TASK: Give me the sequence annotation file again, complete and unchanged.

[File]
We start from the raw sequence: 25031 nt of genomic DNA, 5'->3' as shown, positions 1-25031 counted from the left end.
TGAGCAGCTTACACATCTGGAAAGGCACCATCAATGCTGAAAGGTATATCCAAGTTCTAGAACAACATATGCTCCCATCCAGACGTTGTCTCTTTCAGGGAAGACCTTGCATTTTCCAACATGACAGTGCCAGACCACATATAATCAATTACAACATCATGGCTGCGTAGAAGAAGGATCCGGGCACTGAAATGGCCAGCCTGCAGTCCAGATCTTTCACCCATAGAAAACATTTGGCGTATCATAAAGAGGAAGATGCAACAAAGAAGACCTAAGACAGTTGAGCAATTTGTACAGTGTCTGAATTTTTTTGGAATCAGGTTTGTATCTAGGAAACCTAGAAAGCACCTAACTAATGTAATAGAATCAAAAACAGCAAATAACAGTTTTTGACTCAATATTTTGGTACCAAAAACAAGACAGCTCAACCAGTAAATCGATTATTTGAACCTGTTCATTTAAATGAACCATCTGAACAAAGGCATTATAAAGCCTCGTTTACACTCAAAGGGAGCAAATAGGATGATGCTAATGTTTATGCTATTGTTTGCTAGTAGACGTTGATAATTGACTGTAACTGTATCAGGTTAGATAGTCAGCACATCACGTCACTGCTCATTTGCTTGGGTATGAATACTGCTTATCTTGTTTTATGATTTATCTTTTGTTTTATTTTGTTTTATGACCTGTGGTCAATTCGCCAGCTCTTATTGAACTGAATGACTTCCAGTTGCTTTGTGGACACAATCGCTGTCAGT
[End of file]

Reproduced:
We start from the raw sequence: 25031 nt of genomic DNA, 5'->3' as shown, positions 1-25031 counted from the left end.
TGAGCAGCTTACACATCTGGAAAGGCACCATCAATGCTGAAAGGTATATCCAAGTTCTAGAACAACATATGCTCCCATCCAGACGTTGTCTCTTTCAGGGAAGACCTTGCATTTTCCAACATGACAGTGCCAGACCACATATAATCAATTACAACATCATGGCTGCGTAGAAGAAGGATCCGGGCACTGAAATGGCCAGCCTGCAGTCCAGATCTTTCACCCATAGAAAACATTTGGCGTATCATAAAGAGGAAGATGCAACAAAGAAGACCTAAGACAGTTGAGCAATTTGTACAGTGTCTGAATTTTTTTGGAATCAGGTTTGTATCTAGGAAACCTAGAAAGCACCTAACTAATGTAATAGAATCAAAAACAGCAAATAACAGTTTTTGACTCAATATTTTGGTACCAAAAACAAGACAGCTCAACCAGTAAATCGATTATTTGAACCTGTTCATTTAAATGAACCATCTGAACAAAGGCATTATAAAGCCTCGTTTACACTCAAAGGGAGCAAATAGGATGATGCTAATGTTTATGCTATTGTTTGCTAGTAGACGTTGATAATTGACTGTAACTGTATCAGGTTAGATAGTCAGCACATCACGTCACTGCTCATTTGCTTGGGTATGAATACTGCTTATCTTGTTTTATGATTTATCTTTTGTTTTATTTTGTTTTATGACCTGTGGTCAATTCGCCAGCTCTTATTGAACTGAATGACTTCCAGTTGCTTTGTGGACACAATCGCTGTCAGT